Ruminants (such as cows, sheep and water buffalo) are characterized by their ability to digest grass. The grass is digested in the stomach with the help of special microbes that break down the cellulose in the grass. In this process, methane is formed, and emitted when the animal breathes. For dairy products, methane emissions from the digestive system of ruminants account for almost 50% of the total emissions.

Is energy use associated with transport from the store to the consumer included?

No, it is not included. Although these emissions are not negligible, they are usually attributed to the transport sector, rather than the food sector.

Is the food organic or conventional?

The emission values can be considered representative of conventional as well as organically produced food. Several major studies have compared the climate impacts between organic and conventionally food products and found that there are basically no differences (Meier et al., 2015; Tuomisto et al., 2012; Mondelaers et al., 2009). On one hand, synthetic fertilizers are not used in organic production systems, which is positive from a climate point of view since fertilizer production is very energy intensive. On the other hand, organic yield are lower, which means that the total climate impact from one hectare, or one farm, is distributed over less amount of food.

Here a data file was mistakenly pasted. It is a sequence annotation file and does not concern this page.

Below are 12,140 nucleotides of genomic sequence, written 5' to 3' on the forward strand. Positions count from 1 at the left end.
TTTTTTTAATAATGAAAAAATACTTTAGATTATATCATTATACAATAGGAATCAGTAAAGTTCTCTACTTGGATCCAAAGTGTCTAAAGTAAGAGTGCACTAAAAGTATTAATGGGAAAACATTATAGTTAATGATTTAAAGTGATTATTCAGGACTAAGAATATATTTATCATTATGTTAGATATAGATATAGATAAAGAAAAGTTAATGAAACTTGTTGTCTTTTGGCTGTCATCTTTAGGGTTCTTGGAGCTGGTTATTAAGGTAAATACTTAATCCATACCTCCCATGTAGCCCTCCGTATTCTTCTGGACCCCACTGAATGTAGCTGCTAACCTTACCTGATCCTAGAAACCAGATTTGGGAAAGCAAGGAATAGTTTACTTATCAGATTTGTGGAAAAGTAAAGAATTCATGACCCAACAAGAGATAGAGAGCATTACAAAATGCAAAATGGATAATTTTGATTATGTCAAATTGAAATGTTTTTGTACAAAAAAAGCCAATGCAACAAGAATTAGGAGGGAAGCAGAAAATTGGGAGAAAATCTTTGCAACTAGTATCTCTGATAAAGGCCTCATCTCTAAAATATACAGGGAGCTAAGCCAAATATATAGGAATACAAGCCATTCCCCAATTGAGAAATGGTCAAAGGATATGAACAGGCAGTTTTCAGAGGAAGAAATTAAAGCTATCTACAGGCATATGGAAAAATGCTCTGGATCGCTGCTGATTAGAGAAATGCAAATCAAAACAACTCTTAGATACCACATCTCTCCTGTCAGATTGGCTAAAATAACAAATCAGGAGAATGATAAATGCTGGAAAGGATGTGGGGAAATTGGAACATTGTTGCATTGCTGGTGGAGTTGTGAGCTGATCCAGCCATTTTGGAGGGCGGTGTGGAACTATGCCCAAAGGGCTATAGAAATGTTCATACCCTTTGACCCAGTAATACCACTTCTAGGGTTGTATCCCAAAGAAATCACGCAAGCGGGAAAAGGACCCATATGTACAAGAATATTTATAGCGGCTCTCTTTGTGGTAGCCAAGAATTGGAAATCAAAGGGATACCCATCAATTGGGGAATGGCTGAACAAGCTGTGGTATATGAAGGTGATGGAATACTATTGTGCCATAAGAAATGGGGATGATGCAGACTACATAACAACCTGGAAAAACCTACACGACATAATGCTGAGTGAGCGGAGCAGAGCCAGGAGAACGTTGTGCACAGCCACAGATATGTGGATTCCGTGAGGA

Note that Climate Call only deals with climate impacts and not other environmental impacts and health issues. Organic food products can have positive effects on other environmental issues (for example biodiversity), as well as health, but that is not considered here. 

How has the food been transported before it reaches the consumer?

We have tried to make as realistic assumptions as possible about transport distances and means of transportation (truck / boat / train / airplane) in order to reflect reality as accurately as possible. For example, we have assumed that bananas are transported by boat from South America, and that all drinking milk is produced locally.